The Manson acolytes drive away and park at the bottom of the hill, and have a brief Tarantino-esque conversation about what just happened. Then on impulse, they decide they're going to kill Rick instead of the occupants of 10050 Cielo Drive.

This, of course, is pure fiction. No one confronted the Manson Family in the road, no one knew they were coming, and no one changed their minds.

Linda Kasabian did not run off in the getaway car

There was nothing comical about the murders of Sharon Tate and her friends in the early hours of August 9, 1969. But Quentin Tarantino, being Quentin Tarantino, does love to turn horrible violence into absurd humor. In the film, we see the four murderers ominously walking up the hill, armed with killing tools and ready to carry out Charles Manson's orders. Then one of them — Linda Kasabian — stops walking and tells the others that she's left her knife in the car. Tex Watson tosses her the keys, and moments later they watch as she peels off in their getaway car.

That's fiction, too. According to Bustle, Linda Kasabian didn't participate in the murders, but she didn't run away, either. She drove the Manson Family to the crime scene and then she acted as a lookout, though after witnessing part of the attacks she went back down the hill to where the car was parked and waited there while the killers finished the job.

Linda Kasabian later served as a prosecution witness, and was granted full immunity in exchange for her testimony.

And finally, the end. It didn't end that way.

Okay so duh. Everyone knows how the story really ended — the killers tied up Sharon Tate and her friends and stabbed them to death while they all begged for their lives. Sharon Tate was stabbed 16 times. She was eight months pregnant.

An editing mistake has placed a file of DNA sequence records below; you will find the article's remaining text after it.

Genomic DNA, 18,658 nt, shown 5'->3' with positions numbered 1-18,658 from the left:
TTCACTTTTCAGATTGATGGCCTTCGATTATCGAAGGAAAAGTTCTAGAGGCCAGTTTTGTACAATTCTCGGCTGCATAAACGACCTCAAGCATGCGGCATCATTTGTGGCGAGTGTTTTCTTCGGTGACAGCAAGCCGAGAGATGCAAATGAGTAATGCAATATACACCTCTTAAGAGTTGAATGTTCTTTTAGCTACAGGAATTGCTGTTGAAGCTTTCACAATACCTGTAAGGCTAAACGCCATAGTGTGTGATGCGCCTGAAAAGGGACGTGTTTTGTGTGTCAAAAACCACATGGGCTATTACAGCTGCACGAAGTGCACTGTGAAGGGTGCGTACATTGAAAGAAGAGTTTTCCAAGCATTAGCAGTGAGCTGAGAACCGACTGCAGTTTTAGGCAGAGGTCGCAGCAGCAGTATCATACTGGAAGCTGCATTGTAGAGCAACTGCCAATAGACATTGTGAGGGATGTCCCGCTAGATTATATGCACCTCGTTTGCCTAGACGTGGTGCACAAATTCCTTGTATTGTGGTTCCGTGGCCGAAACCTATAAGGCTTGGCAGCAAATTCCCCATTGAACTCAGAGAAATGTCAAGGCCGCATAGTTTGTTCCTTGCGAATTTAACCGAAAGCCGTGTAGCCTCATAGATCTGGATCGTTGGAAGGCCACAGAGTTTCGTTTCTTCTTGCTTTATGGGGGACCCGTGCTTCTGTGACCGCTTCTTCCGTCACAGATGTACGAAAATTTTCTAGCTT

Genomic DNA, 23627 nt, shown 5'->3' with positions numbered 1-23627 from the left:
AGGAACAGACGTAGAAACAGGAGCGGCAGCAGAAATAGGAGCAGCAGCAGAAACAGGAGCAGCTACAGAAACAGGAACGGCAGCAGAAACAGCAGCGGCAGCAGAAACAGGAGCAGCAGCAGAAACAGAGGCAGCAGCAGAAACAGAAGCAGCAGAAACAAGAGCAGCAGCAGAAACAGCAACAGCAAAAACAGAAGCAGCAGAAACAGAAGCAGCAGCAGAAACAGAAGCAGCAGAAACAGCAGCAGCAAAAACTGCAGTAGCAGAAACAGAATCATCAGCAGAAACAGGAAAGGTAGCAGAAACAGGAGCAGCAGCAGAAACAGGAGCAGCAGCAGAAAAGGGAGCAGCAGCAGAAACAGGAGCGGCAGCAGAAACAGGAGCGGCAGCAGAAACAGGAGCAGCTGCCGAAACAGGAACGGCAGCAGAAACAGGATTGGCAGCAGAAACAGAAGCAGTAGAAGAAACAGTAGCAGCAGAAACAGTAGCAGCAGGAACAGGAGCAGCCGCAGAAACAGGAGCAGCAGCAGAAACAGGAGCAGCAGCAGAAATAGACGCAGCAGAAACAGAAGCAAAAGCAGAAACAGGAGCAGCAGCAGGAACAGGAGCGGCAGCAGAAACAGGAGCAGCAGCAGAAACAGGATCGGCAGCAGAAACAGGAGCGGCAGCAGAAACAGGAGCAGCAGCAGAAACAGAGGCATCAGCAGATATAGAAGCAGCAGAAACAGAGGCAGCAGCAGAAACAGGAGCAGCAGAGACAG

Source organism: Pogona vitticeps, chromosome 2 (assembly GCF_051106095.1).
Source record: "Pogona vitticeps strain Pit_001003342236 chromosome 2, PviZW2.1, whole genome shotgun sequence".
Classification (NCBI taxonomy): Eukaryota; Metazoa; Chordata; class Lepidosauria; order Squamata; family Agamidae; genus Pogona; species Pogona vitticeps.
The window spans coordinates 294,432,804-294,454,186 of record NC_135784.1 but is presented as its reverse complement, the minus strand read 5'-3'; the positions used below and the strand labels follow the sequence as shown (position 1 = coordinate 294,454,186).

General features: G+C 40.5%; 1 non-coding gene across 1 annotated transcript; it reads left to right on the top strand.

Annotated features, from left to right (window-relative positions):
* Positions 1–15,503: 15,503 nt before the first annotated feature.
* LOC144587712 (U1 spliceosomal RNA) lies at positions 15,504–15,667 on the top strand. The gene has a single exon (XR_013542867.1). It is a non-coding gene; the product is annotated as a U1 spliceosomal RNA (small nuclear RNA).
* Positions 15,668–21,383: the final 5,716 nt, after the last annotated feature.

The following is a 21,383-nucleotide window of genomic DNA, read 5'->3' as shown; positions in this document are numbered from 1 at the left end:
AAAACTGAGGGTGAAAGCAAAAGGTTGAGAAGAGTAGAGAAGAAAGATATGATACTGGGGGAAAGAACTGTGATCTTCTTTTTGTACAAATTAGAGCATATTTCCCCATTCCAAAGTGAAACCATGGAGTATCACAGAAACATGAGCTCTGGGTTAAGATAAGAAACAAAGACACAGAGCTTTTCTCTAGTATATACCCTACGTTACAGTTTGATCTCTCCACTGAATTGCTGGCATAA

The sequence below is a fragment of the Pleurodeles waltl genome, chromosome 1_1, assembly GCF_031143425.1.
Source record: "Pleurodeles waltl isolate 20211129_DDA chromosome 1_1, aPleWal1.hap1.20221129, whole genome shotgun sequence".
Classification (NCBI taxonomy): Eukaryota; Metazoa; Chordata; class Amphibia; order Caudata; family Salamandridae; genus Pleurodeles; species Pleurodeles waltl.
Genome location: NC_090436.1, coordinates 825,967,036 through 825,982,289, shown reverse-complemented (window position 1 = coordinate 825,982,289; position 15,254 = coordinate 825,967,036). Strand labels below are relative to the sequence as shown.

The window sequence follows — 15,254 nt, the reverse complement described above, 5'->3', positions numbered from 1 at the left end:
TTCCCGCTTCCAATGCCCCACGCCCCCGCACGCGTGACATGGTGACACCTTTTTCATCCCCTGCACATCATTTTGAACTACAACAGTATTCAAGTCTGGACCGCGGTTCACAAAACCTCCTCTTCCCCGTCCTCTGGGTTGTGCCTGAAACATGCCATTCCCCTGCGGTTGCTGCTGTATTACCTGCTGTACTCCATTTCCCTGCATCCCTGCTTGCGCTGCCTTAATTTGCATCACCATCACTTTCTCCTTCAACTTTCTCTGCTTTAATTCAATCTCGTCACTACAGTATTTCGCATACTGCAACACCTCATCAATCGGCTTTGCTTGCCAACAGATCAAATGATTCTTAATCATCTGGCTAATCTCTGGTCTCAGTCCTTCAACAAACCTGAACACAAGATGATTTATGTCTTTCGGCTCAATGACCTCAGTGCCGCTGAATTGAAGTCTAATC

In Tarantino's fairy tale, the ending is different. The Manson Family enters Rick Dalton's house instead of the house at 10050 Cielo Drive. They encounter Cliff Booth, who has just smoked an acid-dipped cigarette and isn't sure if they're real. He recognizes them from their earlier encounter at Spahn Ranch, but he can't recall Tex Watson's name. "I'm the devil," says Tex, echoing a line that the real Tex said to Sharon Tate and her friends, "and I'm here to do the devil's business." "Nah," Cliff replies. "It was dumber than that."

And then, Cliff sicks his dog on them and they all die. Well, two of them are gratuitously mauled by the dog and the other one dies when Cliff bashes her head repeatedly against a rotary phone. One of the two girls crashes blindly through a window and ends up in the pool, and then Rick finishes her off with a flamethrower. It's another example of Tarantino's now-famous alternate reality revenge — if only we could go back in time and give the bad guys what they deserve, then washed-up TV cowboys could make friends with Sharon Tate and live happily ever after.